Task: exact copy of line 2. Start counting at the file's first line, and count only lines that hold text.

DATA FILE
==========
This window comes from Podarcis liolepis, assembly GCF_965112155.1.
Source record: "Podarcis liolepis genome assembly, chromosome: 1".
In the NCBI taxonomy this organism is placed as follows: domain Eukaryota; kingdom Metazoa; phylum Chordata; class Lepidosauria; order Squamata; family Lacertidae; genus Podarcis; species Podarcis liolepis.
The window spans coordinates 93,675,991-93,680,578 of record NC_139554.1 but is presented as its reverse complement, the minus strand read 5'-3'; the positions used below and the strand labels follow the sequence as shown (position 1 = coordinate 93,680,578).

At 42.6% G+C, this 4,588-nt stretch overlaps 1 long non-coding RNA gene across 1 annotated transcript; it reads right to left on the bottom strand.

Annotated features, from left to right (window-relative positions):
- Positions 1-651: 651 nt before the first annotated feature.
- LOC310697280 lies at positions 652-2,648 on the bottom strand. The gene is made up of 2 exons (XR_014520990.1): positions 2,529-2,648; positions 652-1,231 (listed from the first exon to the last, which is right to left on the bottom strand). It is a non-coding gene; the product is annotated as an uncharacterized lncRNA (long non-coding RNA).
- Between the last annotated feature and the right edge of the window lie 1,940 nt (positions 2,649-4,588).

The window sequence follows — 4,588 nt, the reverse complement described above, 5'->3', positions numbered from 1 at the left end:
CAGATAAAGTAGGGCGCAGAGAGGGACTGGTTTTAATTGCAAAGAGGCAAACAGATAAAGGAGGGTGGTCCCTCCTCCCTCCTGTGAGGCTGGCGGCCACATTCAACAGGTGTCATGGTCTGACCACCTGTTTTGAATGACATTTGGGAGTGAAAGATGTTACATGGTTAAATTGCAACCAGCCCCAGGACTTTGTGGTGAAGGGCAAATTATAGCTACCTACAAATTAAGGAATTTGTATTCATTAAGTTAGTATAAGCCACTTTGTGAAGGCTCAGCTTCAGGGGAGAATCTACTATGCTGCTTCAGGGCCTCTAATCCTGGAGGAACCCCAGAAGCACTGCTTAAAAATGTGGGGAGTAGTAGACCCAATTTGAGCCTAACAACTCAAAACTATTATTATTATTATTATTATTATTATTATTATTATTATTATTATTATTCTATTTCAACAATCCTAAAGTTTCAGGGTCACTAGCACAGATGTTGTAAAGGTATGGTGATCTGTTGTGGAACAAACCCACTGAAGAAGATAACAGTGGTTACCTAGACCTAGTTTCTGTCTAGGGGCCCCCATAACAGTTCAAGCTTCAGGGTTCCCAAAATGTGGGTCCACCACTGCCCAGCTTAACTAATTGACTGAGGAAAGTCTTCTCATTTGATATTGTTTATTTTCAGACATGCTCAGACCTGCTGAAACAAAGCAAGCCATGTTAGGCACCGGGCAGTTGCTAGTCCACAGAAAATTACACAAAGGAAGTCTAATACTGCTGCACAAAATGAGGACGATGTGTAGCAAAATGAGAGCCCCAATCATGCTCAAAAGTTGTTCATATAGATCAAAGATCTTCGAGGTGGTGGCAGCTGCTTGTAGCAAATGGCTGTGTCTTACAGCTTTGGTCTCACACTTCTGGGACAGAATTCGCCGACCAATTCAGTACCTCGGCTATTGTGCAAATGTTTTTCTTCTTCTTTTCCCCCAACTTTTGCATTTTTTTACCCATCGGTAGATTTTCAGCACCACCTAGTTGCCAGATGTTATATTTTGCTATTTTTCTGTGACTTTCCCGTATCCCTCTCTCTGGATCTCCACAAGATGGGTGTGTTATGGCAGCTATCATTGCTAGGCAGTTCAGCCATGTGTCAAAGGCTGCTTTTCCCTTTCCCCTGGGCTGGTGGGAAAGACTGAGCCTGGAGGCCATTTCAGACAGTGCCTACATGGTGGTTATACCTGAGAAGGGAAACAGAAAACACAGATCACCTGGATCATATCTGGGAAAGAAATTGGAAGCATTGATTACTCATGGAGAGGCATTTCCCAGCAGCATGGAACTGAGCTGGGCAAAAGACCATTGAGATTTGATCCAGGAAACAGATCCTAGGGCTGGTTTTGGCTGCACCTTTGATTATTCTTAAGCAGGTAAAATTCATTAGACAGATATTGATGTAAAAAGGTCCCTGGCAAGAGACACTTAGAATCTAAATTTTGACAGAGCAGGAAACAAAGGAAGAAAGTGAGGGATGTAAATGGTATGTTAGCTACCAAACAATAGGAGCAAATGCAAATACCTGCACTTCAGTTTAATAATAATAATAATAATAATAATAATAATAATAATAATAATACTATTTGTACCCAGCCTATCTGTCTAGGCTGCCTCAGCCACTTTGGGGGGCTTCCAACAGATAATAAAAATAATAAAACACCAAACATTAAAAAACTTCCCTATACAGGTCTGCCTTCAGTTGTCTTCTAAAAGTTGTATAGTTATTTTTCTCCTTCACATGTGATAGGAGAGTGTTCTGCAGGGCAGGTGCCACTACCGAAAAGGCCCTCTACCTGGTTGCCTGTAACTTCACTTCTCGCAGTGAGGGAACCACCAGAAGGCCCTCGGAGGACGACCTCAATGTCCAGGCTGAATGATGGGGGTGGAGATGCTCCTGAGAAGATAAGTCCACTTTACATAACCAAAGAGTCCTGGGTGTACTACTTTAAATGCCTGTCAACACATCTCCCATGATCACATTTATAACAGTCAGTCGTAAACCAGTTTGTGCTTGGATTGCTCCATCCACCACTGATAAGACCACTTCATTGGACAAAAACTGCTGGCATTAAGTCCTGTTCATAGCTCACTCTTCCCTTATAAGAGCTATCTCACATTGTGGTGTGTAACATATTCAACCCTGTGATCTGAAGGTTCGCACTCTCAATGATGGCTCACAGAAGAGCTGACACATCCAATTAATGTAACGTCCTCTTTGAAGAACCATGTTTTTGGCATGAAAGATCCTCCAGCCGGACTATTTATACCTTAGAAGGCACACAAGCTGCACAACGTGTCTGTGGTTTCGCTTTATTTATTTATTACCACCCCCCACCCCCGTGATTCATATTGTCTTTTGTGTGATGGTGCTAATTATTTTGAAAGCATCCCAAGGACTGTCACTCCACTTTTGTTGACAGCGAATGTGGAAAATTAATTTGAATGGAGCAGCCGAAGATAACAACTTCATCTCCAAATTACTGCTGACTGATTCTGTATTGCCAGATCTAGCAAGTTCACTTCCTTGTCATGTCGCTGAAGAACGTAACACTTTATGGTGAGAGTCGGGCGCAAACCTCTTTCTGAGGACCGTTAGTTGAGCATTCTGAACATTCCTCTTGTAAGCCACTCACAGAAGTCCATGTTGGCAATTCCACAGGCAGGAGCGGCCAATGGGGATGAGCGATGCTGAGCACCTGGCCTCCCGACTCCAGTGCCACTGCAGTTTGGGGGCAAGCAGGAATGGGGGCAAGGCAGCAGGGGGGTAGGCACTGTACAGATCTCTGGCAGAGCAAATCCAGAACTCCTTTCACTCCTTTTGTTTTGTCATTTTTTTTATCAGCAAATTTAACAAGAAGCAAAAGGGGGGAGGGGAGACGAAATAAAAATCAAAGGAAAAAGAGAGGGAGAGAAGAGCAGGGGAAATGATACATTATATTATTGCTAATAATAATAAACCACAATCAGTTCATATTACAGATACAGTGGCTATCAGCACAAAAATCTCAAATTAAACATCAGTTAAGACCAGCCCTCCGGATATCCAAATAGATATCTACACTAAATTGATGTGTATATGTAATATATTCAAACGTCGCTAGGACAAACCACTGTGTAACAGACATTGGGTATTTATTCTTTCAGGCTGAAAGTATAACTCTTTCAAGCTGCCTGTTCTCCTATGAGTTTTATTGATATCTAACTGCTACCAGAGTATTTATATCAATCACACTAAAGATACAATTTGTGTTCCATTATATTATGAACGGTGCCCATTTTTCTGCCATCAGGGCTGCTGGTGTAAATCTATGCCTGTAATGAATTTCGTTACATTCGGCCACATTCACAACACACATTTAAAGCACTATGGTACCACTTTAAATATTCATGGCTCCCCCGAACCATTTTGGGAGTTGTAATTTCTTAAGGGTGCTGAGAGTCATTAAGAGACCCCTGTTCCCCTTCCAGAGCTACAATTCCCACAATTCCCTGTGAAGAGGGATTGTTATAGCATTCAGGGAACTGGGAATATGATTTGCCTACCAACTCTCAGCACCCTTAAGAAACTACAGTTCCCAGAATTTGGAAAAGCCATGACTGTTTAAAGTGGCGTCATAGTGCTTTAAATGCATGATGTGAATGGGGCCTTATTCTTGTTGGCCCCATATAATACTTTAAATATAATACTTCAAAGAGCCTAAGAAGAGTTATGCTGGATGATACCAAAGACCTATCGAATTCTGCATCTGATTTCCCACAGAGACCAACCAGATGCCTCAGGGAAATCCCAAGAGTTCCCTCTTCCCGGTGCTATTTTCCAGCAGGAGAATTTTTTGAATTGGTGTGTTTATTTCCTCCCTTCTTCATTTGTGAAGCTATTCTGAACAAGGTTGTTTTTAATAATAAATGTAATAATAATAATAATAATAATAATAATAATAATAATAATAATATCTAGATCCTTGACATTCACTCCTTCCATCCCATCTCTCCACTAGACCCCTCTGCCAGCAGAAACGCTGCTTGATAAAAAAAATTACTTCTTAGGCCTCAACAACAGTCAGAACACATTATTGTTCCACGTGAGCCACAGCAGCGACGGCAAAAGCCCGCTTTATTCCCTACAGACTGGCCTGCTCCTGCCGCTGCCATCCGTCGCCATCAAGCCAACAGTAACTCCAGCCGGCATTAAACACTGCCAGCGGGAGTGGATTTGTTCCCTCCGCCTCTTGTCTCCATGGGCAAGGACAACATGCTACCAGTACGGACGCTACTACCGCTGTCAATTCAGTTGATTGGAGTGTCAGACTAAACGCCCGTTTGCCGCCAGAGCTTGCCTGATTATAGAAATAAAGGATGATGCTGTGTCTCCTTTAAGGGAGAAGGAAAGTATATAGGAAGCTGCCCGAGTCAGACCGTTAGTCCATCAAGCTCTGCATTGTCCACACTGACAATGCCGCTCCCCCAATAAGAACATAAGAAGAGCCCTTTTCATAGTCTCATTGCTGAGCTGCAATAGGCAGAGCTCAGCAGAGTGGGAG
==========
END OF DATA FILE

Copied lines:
Source record: "Podarcis liolepis genome assembly, chromosome: 1".